If you’ve never filed late before, the IRS has an unofficial policy to provide taxpayers with a “first-time abatement” for the forgiveness of late penalties. You’ll likely have to send a letter explaining the reason for your late return.  Penalty abatement is given at the IRS’s discretion, but it’s generally given to most taxpayers as long as it is their first offense.

Again, make sure you take your state return into account. As with individual returns, some states piggyback on the federal extension, others require their own form. Talk to your tax preparer or contact your state’s Department of Revenue to make sure you’ve taken care of your state extension.

Tax Extension #3: Corporations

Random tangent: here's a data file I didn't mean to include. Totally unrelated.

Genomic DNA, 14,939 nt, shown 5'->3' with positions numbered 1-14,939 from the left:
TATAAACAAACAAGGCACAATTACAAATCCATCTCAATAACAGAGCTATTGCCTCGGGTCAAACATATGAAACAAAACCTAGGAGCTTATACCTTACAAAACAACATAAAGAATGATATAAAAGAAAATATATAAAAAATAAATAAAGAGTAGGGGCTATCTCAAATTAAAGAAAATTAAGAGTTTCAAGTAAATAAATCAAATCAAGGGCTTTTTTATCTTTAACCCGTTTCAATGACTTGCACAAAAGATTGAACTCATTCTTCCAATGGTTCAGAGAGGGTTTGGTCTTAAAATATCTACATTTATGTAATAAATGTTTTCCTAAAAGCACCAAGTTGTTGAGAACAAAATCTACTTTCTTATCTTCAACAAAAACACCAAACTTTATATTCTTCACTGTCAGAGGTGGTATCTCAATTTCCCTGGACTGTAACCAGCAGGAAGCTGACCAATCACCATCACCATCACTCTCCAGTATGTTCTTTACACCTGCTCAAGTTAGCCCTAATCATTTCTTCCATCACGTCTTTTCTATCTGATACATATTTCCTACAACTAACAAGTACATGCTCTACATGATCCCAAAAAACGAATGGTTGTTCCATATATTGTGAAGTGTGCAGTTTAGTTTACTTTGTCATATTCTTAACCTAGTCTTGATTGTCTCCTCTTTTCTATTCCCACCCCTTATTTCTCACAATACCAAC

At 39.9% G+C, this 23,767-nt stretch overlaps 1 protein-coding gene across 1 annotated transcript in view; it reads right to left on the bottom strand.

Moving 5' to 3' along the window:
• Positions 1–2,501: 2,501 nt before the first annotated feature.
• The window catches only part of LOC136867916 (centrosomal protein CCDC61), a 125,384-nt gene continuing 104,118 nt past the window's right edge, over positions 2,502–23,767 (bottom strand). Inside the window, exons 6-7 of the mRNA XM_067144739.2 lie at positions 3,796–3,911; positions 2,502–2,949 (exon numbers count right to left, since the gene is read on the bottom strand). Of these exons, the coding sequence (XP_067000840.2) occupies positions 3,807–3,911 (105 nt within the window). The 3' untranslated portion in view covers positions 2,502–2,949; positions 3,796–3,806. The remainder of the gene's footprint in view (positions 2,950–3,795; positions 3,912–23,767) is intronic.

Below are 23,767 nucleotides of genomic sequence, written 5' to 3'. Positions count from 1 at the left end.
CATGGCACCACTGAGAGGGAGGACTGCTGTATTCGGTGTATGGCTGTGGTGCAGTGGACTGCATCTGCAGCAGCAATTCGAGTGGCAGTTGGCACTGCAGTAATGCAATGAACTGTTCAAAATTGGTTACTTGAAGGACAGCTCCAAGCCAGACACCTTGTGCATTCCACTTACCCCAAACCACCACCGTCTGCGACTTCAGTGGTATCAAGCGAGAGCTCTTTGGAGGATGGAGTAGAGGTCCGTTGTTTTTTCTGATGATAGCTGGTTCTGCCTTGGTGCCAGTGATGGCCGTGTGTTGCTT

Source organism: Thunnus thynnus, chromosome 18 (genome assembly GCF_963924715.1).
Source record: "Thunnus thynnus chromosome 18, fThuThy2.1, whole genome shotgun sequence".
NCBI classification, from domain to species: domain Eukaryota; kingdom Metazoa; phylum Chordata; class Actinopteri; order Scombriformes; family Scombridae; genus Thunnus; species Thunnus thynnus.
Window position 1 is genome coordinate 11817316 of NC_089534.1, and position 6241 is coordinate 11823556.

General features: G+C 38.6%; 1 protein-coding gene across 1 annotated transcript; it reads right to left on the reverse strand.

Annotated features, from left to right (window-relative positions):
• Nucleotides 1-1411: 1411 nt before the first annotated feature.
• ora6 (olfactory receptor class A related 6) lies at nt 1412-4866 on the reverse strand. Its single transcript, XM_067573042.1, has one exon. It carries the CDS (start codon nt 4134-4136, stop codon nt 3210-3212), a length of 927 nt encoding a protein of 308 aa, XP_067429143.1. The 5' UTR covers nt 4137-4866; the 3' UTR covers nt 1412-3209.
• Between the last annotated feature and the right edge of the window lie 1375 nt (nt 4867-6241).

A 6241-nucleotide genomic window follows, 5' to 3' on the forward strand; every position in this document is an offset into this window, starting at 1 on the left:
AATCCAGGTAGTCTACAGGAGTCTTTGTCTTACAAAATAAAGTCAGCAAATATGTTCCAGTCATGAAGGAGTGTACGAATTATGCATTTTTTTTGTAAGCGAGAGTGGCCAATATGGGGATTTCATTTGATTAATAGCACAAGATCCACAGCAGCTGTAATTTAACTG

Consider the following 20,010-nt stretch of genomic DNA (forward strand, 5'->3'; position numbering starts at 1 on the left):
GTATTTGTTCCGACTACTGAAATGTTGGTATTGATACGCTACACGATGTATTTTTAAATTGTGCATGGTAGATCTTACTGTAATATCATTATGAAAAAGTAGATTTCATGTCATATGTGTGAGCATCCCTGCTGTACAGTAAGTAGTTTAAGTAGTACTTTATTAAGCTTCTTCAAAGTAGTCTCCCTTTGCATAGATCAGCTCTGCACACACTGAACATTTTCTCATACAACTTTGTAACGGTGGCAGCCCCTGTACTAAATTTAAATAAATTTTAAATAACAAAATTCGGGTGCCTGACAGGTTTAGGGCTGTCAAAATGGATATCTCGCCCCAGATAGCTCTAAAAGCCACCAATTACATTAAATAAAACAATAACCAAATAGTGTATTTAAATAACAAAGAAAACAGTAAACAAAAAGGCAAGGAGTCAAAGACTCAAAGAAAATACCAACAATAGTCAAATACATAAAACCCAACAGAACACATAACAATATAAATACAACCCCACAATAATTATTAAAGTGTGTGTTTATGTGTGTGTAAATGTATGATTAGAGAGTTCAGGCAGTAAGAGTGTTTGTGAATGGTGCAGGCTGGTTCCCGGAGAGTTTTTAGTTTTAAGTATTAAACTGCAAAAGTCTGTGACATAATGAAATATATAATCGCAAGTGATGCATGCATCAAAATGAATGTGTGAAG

C Corporations filing Form 1120 have until April 18, 2017, to file for an extension this year. In previous years, taxpayers had to file Form 1120 by March 15th. Essentially, the deadlines for filing Form 1065 (mentioned above) and Form 1120 swapped this year.

As with partnership, LLC and S-Corp returns, C Corporations use Form 7004 to file for an extension. The extension can be e-filed or mailed, but you should send it via certified or registered mail for proof of mailing if you choose not to e-file.

Like individuals, C-Corporations must pay any tax due by the April 18th deadline, regardless of whether or not they file for an extension. Some corporations may mail a check for their estimated tax payment, but other are required to make payments using the Electronic Federal Tax Payment System (EFTPS).